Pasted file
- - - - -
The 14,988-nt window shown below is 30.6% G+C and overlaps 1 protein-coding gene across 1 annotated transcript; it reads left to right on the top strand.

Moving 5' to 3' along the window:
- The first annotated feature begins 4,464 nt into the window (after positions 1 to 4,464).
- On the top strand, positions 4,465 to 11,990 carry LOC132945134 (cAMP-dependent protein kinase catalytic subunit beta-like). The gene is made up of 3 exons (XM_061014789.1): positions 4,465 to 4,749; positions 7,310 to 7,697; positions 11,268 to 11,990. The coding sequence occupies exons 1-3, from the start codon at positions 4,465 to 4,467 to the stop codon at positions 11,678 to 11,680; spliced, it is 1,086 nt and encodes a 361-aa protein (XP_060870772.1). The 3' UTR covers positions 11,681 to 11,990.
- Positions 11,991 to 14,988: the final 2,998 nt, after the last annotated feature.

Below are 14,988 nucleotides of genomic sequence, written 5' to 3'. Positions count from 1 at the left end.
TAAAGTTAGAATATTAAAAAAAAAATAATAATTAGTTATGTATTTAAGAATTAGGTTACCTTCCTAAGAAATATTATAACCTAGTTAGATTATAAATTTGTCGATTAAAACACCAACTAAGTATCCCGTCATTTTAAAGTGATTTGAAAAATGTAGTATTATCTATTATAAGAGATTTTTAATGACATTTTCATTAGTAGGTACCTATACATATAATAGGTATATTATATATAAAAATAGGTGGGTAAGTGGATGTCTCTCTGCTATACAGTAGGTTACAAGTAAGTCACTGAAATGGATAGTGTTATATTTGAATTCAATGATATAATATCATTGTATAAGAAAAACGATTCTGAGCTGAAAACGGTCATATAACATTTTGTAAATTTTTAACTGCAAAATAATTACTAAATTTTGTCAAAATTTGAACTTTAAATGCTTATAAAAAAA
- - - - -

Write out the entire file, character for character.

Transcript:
The 14,988-nt window shown below is 30.6% G+C and overlaps 1 protein-coding gene across 1 annotated transcript; it reads left to right on the top strand.

Moving 5' to 3' along the window:
- The first annotated feature begins 4,464 nt into the window (after positions 1 to 4,464).
- On the top strand, positions 4,465 to 11,990 carry LOC132945134 (cAMP-dependent protein kinase catalytic subunit beta-like). The gene is made up of 3 exons (XM_061014789.1): positions 4,465 to 4,749; positions 7,310 to 7,697; positions 11,268 to 11,990. The coding sequence occupies exons 1-3, from the start codon at positions 4,465 to 4,467 to the stop codon at positions 11,678 to 11,680; spliced, it is 1,086 nt and encodes a 361-aa protein (XP_060870772.1). The 3' UTR covers positions 11,681 to 11,990.
- Positions 11,991 to 14,988: the final 2,998 nt, after the last annotated feature.

Below are 14,988 nucleotides of genomic sequence, written 5' to 3'. Positions count from 1 at the left end.
TAAAGTTAGAATATTAAAAAAAAAATAATAATTAGTTATGTATTTAAGAATTAGGTTACCTTCCTAAGAAATATTATAACCTAGTTAGATTATAAATTTGTCGATTAAAACACCAACTAAGTATCCCGTCATTTTAAAGTGATTTGAAAAATGTAGTATTATCTATTATAAGAGATTTTTAATGACATTTTCATTAGTAGGTACCTATACATATAATAGGTATATTATATATAAAAATAGGTGGGTAAGTGGATGTCTCTCTGCTATACAGTAGGTTACAAGTAAGTCACTGAAATGGATAGTGTTATATTTGAATTCAATGATATAATATCATTGTATAAGAAAAACGATTCTGAGCTGAAAACGGTCATATAACATTTTGTAAATTTTTAACTGCAAAATAATTACTAAATTTTGTCAAAATTTGAACTTTAAATGCTTATAAAAAAA